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City of Boston Cancels Melnea Cass Boulevard Reconstruction – StreetsblogMASS

Citing concerns about impacts “on our shared environmental, social and transportation goals,” the City of Boston has cancelled a $25.6 million construction contract to rebuild Melnea Cass Boulevard in Roxbury.

In a letter shared with the press on Thursday afternoon, City of Boston Chief of Environment Chris Cook, Chief of Equity Dr. Karilyn Crockett, and Chief of Streets Chris Osgood announced that

“This is not the end but, instead, a new beginning for this project. We remain committed to advancing with urgency the aspirations that we share for this corridor — improving safety for all who use this road; increasing resilience in an area prone to flooding and extreme heat; and, enhancing this ribbon of open space that curls through the heart of our city.”

The letter also promises that the city will undertake a new public process later this spring to come up with a new design for the street, with a focus on strengthening the urban forest in the corridor.

Melnea Cass Boulevard, which extends from Columbus Avenue near Northeastern University to Massachusetts Avenue near the Boston Medical Center, ranks among the city’s most dangerous streets.

The city and MassDOT began planning for a complete reconstruction of Melnea Cass in 2011, specifying in outreach materials that the project would seek to create “a pedestrian friendly environment with safe crossings” and include “bus rapid-transit and bicycle accommodation along the corridor.”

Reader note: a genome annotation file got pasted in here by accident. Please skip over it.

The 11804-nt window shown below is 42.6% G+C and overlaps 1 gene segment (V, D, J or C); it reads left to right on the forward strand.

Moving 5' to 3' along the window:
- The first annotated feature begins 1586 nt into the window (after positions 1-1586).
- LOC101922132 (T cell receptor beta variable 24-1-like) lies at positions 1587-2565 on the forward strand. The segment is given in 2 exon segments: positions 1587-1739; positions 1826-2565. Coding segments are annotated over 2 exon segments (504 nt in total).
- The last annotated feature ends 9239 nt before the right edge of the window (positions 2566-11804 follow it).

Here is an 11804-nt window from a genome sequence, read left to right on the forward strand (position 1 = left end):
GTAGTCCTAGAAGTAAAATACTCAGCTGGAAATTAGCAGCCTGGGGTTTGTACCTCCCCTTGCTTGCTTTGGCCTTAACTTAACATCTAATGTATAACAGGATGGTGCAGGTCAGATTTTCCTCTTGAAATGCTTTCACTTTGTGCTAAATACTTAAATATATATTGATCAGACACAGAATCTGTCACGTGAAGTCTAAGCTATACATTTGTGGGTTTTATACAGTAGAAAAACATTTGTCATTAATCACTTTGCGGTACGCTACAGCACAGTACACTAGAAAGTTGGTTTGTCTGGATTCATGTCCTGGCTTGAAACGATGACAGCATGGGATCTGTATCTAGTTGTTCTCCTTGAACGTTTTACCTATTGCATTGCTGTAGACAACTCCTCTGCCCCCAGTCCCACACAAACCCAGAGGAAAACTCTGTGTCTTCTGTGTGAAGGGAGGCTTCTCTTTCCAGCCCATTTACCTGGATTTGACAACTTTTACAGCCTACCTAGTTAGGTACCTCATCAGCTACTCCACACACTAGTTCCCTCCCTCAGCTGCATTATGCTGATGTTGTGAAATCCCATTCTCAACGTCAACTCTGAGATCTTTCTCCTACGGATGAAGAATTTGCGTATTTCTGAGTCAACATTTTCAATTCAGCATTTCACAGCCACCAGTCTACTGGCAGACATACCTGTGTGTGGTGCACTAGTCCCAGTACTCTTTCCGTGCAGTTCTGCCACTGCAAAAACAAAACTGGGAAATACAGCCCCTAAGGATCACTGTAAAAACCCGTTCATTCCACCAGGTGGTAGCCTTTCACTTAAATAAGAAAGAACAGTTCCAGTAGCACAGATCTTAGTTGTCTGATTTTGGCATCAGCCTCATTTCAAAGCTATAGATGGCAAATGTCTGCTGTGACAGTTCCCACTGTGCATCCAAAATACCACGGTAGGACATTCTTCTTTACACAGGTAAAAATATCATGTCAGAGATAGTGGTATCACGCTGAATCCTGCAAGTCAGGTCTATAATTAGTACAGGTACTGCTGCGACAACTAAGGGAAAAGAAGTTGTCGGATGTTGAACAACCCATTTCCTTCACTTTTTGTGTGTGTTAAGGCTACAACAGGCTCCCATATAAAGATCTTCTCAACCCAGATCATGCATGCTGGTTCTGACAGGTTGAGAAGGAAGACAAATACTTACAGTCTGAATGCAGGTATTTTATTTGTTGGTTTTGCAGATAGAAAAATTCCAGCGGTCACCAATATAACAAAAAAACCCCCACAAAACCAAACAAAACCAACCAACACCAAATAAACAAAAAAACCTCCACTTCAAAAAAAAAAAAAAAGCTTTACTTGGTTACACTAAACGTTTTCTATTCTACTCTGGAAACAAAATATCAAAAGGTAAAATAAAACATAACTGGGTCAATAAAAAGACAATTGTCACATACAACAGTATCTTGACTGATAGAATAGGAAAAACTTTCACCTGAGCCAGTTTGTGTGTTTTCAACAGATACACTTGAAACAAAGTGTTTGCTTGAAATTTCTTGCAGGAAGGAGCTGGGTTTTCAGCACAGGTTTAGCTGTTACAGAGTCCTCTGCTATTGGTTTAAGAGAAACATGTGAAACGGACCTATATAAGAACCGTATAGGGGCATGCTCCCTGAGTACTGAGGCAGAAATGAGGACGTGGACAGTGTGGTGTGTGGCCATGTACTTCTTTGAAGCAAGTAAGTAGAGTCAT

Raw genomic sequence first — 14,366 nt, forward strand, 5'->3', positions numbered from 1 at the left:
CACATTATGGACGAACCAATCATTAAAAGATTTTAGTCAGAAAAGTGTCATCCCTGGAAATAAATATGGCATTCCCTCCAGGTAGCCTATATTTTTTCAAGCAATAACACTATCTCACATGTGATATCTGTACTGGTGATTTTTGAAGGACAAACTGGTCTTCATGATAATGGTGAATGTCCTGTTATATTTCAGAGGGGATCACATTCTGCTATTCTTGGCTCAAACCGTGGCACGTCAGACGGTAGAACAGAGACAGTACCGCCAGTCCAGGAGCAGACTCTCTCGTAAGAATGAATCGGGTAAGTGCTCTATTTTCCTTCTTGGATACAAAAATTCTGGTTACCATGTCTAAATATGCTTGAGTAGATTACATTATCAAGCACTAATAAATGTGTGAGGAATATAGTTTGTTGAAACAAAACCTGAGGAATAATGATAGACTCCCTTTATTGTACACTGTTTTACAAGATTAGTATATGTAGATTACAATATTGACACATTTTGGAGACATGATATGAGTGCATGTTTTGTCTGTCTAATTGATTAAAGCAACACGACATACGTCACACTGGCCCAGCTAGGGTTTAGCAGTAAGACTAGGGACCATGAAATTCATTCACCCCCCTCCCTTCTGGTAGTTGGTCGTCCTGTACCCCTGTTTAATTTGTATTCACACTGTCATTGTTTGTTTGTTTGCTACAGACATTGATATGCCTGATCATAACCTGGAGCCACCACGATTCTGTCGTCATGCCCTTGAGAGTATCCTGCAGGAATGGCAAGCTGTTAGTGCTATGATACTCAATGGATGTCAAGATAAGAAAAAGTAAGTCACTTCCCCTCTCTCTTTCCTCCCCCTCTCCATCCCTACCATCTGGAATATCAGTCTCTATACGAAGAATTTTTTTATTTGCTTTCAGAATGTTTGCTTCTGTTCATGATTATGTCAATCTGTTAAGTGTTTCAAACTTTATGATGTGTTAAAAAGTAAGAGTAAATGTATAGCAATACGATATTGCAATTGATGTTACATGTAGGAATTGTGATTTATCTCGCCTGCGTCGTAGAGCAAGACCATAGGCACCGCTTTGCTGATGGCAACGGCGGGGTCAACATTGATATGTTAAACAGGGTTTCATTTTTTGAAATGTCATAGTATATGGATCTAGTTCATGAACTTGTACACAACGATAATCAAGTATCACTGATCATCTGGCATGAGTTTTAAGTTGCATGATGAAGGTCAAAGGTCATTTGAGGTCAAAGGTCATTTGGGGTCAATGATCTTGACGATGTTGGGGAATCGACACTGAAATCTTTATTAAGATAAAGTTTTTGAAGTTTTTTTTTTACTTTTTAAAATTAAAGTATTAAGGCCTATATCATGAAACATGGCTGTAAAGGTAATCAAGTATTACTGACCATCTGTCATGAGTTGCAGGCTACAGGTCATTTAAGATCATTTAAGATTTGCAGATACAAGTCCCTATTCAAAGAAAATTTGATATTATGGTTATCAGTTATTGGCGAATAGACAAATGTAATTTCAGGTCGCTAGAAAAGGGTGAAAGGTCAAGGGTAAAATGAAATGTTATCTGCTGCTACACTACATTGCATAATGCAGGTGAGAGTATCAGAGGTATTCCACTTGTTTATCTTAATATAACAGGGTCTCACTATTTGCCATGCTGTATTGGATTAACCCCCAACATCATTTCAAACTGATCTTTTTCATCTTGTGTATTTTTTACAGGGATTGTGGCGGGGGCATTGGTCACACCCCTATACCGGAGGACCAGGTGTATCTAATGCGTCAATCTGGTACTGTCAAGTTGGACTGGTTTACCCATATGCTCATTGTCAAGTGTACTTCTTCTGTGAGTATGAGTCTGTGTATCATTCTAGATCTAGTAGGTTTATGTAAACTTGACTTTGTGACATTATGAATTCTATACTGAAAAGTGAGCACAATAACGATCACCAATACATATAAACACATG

After years of planning, planners in late 2018 had agreed on a design (pictured above) that would install protected bicycle lanes, raised crosswalks at intersections, improved bus stops, and landscaped medians.

But environmental advocates in the surrounding neighborhoods of Roxbury protested the new plan’s proposed removal of 121 mature trees.

“Thousands of families will be affected by this environmental racism,” said Tomiqua Williams, a member of the Friends of Melnea Cass, at a Sept. 14 press event. “The city moving full steam ahead is a vehicle of the colonial mentality for Roxbury, everyone else thinking they know what’s best for us Roxbury residents.”

In March, MassDOT authorized a $26 million contract with the Newport Construction Corporation of Nashua, NH to start building the project. The choice of that contractor also raised eyebrows among tree advocates: in 2017, Newport allegedly cut down several mature trees along Beacon Street without notifying abutters.’

 

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